My detailed and in-depth review of Homeworld: Deserts of Kharak

Homeworld: Deserts of Kharak is a prequel to the excellent Homeworld 1 which released back in 1999 and redefined the RTS genre with a focus on large scale conflicts, compelling storytelling and persistence between missions.

Deserts of Kharak set out to continue that legacy and despite the fact that the cool darkness of space has been replaced with the ever-encroaching desert it does an excellent job of embodying everything Homeworld stood for. 


While you don't need to play through Homeworld 1 to enjoy Deserts of Kharak long time fans of the series will find plenty of small details and story points that gain immense significance when you know what will happen a hundred years in the future. The same goes for the gameplay, it should be easily recognizable to anyone that played Homeworld as some units are essentially a more rudimentary version of the ones in the future and serve the same exact role. 

Some people equate the Homeworld series with great multiplayer battles but to me it always about the story and the characters. I still vividly remember those first few missions in Homeworld 1 and how shocked I was with the scope of the devastation. So where does Deserts of Kharak stand when it comes to storytelling?

Deserts of Kharak has some detailed unit models

A small war band but a large amount of detail on the models

The events in Deserts of Kharak take place a hundred years before Homeworld 1 and are centered around the search for the prime anomaly, a mysterious artifact that suddenly spiked with energy from deep within the constantly expanding desert. With Kharak slowly becoming uninhabitable and food riots springing all over the globe the Coalition of Kiith, or clans if you will, decides to send a single massive Carrier in to the desert with the hope of retrieving the artifact.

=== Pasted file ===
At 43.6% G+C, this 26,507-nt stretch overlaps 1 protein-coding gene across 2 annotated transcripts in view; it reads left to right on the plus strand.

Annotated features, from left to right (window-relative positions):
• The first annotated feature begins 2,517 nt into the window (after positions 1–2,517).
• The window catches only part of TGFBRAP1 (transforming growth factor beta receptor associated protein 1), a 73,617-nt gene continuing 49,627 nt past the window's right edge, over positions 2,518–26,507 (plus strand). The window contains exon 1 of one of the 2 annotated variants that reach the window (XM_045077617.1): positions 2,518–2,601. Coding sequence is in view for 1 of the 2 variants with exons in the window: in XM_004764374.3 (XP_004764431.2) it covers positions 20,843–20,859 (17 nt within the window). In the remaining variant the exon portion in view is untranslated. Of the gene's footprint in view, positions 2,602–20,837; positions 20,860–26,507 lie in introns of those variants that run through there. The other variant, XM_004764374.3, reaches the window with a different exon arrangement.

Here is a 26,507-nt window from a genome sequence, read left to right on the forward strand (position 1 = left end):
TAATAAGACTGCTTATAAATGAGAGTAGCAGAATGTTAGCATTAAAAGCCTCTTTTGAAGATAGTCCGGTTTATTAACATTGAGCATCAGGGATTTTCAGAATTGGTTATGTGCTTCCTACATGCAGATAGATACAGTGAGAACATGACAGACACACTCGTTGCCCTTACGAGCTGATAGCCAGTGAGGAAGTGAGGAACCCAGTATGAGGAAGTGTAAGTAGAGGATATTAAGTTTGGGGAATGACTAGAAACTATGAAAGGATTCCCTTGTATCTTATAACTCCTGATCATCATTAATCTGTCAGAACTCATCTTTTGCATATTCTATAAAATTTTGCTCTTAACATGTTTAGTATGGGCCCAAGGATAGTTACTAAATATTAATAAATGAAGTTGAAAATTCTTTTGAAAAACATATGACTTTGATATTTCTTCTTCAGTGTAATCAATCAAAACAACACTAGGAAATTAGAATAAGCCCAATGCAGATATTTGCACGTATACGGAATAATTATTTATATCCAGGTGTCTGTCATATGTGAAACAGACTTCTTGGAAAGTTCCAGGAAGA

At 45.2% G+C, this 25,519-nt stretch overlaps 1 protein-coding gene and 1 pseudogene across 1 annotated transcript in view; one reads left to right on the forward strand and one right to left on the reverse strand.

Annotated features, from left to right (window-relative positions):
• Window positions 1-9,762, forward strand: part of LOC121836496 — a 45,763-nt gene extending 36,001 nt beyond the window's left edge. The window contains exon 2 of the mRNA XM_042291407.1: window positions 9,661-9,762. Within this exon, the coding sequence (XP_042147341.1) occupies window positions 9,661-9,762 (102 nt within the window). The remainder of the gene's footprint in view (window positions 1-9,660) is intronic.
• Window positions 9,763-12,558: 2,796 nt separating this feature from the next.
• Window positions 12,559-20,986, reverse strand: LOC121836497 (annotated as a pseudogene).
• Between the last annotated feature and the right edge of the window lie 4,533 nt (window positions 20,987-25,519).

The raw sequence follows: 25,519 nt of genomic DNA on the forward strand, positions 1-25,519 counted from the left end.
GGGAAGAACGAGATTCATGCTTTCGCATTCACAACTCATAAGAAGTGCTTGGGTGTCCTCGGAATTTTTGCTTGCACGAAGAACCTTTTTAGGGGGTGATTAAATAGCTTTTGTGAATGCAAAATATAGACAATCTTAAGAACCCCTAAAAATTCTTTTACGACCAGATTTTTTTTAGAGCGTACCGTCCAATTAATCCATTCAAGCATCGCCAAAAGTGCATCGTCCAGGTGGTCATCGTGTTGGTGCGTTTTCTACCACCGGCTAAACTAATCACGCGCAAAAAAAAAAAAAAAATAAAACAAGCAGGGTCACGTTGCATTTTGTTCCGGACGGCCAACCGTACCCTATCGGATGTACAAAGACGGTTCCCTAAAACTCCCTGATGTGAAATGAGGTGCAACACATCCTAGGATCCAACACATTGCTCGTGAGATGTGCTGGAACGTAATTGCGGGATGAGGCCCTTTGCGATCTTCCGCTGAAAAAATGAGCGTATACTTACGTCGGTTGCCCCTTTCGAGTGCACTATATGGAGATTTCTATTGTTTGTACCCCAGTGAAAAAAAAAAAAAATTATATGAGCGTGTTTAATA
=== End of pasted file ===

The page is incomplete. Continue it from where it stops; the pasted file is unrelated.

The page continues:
This doesn't go over well with the Coalition's neighbors, the Gaalsien Kith who believe their god Sajuuk has forbidden them from ever entering space and if they did so despite his wishes he would bring Kharak to a fiery end and so war inevitably breaks out. This is where you come in to the picture as an unnamed commander who needs to ensure that the Carrier Kapisi makes it to its destination.

Each mission starts and ends with a short cinematic which is either done through in-game cutscenes or through a beautiful blend of hand drawn art and 3D (or actual actors). Its hard to explain the style in words but its rather fetching and sadly not as frequently used as I hoped it would be.

Deserts of Karaak will make you wonder whether you're the good guy

K'had Sajuuk - prophet or madman?

There are only a few main characters in the campaign but they deliver a great performance and feel like actual people with doubts, anger and desperation. Voice acting in general, besides a few oddballs, is top notch which is great given how much your units can blabber on in the middle of a fight. Despite there being a menu option to tone down random chatter there is unfortunately nothing to stop unit responses when you select them, which if you're a player like me and use 6 control groups starts to sound like someone's performing an exorcism in the middle of a battle.

On the topic of the story itself it doesn't have the same scope or grandeur as Homeworld did and I found it difficult to get myself invested but over time the characters were the ones that won me over. Around mission 9 there is a very memorable moment where all hope seems lost as your plan fails and the crew is stuck in a scorching desert with dwindling water supplies. You can really feel the pain and desperation behind each character as they attempt to salvage their situation and push onward to certain doom against an overwhelming enemy.

But then the game throws a deus ex machina your way, you cross incredible swaths of desert in a single cinematic and the whole campaign ends shortly after. Throughout the entire story your mission is set up as a desperate attempt, after each victory you get a statistic of how much water your meager supplies have lost that day and your actual progress is a series of small hops with the final destination so far away it doesn't even fit on the map.